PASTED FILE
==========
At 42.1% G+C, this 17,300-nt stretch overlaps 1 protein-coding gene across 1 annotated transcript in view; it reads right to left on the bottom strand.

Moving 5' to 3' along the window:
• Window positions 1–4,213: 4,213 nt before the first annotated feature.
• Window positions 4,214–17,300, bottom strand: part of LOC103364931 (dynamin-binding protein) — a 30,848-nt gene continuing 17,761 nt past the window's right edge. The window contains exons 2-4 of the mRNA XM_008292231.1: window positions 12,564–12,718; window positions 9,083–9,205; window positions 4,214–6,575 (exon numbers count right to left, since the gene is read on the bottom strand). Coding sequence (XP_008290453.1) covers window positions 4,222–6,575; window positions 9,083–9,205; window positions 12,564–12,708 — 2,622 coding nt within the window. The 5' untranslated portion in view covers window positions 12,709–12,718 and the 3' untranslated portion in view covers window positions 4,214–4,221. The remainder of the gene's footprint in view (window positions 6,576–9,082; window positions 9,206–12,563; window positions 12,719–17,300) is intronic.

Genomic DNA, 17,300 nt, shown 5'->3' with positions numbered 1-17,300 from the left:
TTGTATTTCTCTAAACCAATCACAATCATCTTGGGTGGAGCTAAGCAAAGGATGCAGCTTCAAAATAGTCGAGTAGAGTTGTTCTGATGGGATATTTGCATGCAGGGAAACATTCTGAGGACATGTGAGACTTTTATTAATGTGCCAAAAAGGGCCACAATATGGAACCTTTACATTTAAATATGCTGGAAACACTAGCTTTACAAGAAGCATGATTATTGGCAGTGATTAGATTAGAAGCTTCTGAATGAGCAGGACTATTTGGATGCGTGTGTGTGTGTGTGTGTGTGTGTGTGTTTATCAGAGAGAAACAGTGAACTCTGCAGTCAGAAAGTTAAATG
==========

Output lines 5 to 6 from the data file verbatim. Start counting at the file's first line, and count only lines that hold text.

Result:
Genomic DNA, 17,300 nt, shown 5'->3' with positions numbered 1-17,300 from the left:
TTGTATTTCTCTAAACCAATCACAATCATCTTGGGTGGAGCTAAGCAAAGGATGCAGCTTCAAAATAGTCGAGTAGAGTTGTTCTGATGGGATATTTGCATGCAGGGAAACATTCTGAGGACATGTGAGACTTTTATTAATGTGCCAAAAAGGGCCACAATATGGAACCTTTACATTTAAATATGCTGGAAACACTAGCTTTACAAGAAGCATGATTATTGGCAGTGATTAGATTAGAAGCTTCTGAATGAGCAGGACTATTTGGATGCGTGTGTGTGTGTGTGTGTGTGTGTGTGTTTATCAGAGAGAAACAGTGAACTCTGCAGTCAGAAAGTTAAATG